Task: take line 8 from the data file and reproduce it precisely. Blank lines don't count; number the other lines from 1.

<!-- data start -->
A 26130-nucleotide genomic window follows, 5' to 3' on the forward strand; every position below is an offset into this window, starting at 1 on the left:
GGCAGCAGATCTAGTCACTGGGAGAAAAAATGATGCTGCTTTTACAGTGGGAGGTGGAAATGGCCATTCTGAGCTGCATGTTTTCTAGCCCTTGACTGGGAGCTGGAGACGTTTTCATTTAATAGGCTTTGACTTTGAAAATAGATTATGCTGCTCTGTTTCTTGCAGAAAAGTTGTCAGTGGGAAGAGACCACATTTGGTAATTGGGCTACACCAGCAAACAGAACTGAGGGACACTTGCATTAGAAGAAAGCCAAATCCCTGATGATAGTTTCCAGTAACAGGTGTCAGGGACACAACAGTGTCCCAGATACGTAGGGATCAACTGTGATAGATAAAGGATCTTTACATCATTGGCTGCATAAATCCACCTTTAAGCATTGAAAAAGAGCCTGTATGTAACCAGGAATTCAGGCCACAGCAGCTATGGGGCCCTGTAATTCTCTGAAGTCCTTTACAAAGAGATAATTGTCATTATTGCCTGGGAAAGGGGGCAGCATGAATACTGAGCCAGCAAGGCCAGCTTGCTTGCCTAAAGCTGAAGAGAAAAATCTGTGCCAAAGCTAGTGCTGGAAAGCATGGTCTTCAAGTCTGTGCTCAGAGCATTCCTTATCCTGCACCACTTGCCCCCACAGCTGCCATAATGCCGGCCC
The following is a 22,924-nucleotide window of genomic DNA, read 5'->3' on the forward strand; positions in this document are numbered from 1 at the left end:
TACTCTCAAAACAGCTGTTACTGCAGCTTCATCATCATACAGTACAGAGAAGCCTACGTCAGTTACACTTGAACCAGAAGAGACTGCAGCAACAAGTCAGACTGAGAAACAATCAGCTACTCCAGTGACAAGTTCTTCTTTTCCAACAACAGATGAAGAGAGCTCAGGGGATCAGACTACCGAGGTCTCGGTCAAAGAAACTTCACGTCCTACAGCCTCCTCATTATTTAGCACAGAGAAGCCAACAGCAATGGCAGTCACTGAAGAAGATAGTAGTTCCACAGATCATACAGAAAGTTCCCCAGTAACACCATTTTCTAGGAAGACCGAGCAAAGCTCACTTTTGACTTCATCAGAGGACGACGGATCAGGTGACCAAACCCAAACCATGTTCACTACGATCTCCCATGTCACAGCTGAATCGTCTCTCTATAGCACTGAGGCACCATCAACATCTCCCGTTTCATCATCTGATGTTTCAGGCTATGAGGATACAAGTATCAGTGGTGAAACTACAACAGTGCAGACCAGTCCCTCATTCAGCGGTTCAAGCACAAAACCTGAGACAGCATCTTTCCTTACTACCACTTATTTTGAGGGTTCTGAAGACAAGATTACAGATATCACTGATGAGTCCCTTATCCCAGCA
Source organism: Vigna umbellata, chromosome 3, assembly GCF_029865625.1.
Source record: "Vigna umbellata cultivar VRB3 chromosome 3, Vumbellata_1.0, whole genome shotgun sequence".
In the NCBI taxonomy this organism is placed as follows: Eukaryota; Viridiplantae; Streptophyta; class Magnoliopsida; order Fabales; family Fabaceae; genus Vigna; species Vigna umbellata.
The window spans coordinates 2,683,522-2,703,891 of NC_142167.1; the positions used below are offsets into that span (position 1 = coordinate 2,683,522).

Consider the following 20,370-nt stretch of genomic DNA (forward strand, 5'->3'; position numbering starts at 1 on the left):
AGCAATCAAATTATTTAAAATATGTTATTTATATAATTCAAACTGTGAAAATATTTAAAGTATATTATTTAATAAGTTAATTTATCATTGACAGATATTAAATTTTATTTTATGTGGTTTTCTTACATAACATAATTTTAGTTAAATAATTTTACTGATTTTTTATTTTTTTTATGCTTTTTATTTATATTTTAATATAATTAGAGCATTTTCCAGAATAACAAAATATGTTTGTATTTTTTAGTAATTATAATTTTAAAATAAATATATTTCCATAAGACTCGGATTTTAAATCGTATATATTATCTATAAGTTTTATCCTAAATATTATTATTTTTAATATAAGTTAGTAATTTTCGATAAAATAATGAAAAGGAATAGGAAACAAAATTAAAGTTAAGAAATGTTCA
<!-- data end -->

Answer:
The window spans coordinates 2,683,522-2,703,891 of NC_142167.1; the positions used below are offsets into that span (position 1 = coordinate 2,683,522).